Question PC won't post.. same exact issue I have had to fix twice already!!

Sep 19, 2018
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Hello everybody, before I start, yes, I have read the sticky and performed all steps on it, except for the breadboarding part as I currently do not have enough time to do so.
This issue is definitely the most annoying issue I have ever had, in all of my life. So about a year ago, my PC suddenly stopped posting. The fans would turn on, and after every couple minutes it would reboot and fail to post. I solved this problem by getting a new motherboard, and the PC worked completely fine for about 6-7 months before I ran into the same exact problem; the PC failed to post the fans turned on, and rebooted every couple minutes. I solved this issue yet again by installing a brand new PSU, and the PC worked for maybe around 3 months before.. what do you know?? It's the SAME EXACT issue. I've spent hours on hours in the past working to diagnose and solve the problem, and I'm just about ready to give up on on this PC and sell the parts. What should I do? At this point I'm open to ANY help at all, it's getting extremely frustrating trying to maintain this computer.

Specs:
CPU: Intel Core i7 4790k (LGA1150 Socket)
GPU: MSI GTX 980Ti Gaming 6G
PSU: Corsair RM750i
MOBO: Supermicro Micro-ATX DDR3 2600 C7Z97-M-O
RAM: G Skill Sniper Series 16GB DDR3 1866 Model F3-1866C9D-16GSR
CASE: Azza Csaz-XT1B
SSD: Samsung SSD 850 Pro (512 GB)
OS: Windows 10 64 bit

In the past, I thought that my broken USB ports on the front of the case caused a short to my motherboard, so after getting the new motherboard I never plugged in those usb ports to my mobo, only the working USB 3.0 ports. When the same issue occurred, I had the mobo sent in to Supermicro to diagnose any problems, and they said it was working perfectly fine, so I bought the new PSU. Now, I'm suspecting it might actually be a mobo issue, since it's been about a year with the new mobo. I couldn't find any better motherboards, since the socket type/chipset I require is no longer in production, so I had to settle for this one. Is it just time to scrap this build and build a new PC? Every temperature was fine, except for my CPU which was teetering on getting too hot, reaching around 75 degrees when gaming for several hours. The PC was working completely fine, with no errors until this morning, when it would not post.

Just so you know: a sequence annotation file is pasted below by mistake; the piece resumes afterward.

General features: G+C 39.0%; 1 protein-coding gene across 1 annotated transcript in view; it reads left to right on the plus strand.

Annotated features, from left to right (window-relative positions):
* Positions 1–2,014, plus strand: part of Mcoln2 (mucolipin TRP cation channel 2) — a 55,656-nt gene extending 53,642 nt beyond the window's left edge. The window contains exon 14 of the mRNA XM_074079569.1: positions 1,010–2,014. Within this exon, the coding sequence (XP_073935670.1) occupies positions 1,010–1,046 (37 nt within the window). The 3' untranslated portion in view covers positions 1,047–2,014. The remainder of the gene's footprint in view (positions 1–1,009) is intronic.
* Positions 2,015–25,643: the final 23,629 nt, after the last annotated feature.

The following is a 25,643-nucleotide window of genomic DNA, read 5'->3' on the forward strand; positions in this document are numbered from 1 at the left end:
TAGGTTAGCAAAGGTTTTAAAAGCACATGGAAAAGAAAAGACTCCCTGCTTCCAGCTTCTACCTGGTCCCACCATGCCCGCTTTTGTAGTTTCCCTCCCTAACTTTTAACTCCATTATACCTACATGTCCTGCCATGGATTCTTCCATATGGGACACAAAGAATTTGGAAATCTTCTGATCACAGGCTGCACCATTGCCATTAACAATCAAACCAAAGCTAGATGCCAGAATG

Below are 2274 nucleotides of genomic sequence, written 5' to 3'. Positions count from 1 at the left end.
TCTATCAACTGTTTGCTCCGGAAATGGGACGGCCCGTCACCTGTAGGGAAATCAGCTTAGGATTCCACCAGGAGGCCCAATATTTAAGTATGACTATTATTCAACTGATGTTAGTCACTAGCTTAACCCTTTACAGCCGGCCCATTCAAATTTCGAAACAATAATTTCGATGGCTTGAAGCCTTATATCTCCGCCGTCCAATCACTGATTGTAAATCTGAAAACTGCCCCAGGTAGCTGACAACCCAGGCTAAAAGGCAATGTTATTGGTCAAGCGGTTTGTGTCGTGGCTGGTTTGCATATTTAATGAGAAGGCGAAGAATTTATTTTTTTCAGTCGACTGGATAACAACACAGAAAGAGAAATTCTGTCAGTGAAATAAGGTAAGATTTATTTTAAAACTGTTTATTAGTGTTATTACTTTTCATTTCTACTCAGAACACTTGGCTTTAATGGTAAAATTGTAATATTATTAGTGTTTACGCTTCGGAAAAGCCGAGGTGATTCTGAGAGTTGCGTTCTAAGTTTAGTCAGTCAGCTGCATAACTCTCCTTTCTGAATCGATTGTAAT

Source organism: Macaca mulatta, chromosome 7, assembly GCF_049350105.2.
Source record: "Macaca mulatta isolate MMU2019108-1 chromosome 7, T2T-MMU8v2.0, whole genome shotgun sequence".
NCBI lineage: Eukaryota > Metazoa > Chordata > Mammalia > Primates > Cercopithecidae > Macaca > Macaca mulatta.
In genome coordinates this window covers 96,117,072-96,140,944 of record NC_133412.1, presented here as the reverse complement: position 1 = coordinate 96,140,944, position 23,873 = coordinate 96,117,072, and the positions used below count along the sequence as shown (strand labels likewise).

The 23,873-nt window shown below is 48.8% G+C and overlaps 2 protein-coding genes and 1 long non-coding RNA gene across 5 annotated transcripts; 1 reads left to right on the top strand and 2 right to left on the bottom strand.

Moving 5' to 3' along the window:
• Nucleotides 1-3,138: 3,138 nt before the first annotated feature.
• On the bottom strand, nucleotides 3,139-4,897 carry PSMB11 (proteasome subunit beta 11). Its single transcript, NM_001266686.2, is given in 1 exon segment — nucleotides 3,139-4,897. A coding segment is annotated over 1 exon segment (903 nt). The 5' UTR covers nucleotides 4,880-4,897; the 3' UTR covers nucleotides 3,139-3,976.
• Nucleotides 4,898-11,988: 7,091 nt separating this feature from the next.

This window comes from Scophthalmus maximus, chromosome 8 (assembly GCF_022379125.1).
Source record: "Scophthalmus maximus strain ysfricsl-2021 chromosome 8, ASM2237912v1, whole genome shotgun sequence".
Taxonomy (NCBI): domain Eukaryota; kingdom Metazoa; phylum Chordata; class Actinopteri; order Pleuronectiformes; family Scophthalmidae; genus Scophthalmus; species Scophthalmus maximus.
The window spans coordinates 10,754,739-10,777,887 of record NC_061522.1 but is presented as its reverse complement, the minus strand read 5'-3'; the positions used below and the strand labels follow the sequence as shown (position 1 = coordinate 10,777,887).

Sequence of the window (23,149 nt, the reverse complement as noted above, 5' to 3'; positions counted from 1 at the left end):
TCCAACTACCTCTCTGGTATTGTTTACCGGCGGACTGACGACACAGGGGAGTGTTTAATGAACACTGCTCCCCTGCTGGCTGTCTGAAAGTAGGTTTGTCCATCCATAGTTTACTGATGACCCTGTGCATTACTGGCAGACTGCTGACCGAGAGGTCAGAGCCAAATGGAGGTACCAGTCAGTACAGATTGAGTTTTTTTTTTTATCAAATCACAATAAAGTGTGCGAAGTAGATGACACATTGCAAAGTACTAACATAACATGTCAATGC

boju

Champion
Which slots? The red slots are the primary slots.

So do you still get no display if populate only the first red slot with either stick of ram?

Try, turn off your monitor leave it for a couple of minutes. After which, turn your PC on and monitor shortly afterwards.
 
Sep 19, 2018
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Which slots? The red slots are the primary slots.

So do you still get no display if populate only the first red slot with either stick of ram?

Try, turn off your monitor leave it for a couple of minutes. After which, turn your PC on and monitor shortly afterwards.
Yeah I tried the first and second red slots with both sticks of ram individually, should I also try the black ones? I still get no display, because it doesn't post; there's no beep code.
 

boju

Champion
I went through your manual regarding beep codes. I'm not sure, did it ever beep before when the system did post properly? According to the manual, the way they wrote it, appears it'll beep if there's a problem but not if post succeeds. There's only three beep codes listed relating to errors, there's no indicating beep code for power on self test.

During the POST (Power-On Self-Test) routines, which are performed each time the system is powered on, errors may occur.

Non-fatal errors are those which, in most cases, allow the system to continue with bootup. The error messages normally appear on the screen. Fatal errors will not allow the system to continue to bootup.